The head of Afghanistan's independent Human Rights Commission says that any peace talks with Islamic insurgents must be held in a way that does not "undermine human rights and justice" under the "pretext of peace efforts," RFE/RL's Radio Free Afghanistan reports.
Commission chairman Sima Samar told RFE/RL on September 7 that any peace process that does not represent the people of Afghanistan, especially its women, will not "last long."
Samar said her commission sent a list of women to the Afghan government who it recommends be chosen as members of a High Council for Peace that was announced by Afghan President Hamid Karzai on September 5.
Samar said, "I hope that they would select [those women] to take part in the potential peace talks [with the Taliban]." She said if women are "ignored and disrespected" then it would be a "prison for them" rather than a peace process.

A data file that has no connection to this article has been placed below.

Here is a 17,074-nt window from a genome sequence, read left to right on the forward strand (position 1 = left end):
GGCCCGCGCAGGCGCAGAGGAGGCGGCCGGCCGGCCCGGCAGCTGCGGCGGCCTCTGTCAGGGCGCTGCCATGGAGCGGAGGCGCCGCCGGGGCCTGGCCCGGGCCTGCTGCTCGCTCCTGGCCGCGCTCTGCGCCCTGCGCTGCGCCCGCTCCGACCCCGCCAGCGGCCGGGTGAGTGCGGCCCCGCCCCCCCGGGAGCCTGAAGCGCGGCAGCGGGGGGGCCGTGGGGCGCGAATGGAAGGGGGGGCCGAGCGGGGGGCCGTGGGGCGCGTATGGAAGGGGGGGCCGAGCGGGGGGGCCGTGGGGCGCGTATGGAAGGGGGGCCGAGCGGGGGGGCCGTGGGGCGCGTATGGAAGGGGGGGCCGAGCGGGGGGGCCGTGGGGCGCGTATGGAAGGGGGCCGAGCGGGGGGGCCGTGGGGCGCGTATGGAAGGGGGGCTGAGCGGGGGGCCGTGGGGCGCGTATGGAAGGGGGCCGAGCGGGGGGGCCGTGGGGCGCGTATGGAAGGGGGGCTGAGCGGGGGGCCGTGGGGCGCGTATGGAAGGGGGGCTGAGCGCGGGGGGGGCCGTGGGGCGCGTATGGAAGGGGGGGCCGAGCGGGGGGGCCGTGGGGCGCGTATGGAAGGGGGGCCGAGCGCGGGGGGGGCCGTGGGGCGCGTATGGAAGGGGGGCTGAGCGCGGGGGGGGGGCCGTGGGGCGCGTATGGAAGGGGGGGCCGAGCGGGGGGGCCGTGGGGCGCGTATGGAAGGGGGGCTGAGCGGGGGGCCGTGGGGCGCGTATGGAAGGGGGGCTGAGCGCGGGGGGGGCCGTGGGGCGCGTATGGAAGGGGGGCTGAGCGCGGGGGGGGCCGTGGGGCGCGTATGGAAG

The High Council for Peace was first proposed during the Kabul Peace Jirga on June 2. Afghan delegates at that time agreed to form the council, which would be responsible for trying to reach out to Taliban insurgents.
Karzai spokesperson Siamak Herawi told RFE/RL by phone that the council would have nearly 60 members, including Afghan women. Herawi added that the names of the members of the council would be announced in the coming weeks. It is expected to include "Jihadi leaders, influential figures, and women."
Karzai called the establishment of the council "a significant step toward peace talks." Taliban leaders have thus far rejected the idea of holding talks with the government as long as foreign troops are in Afghanistan.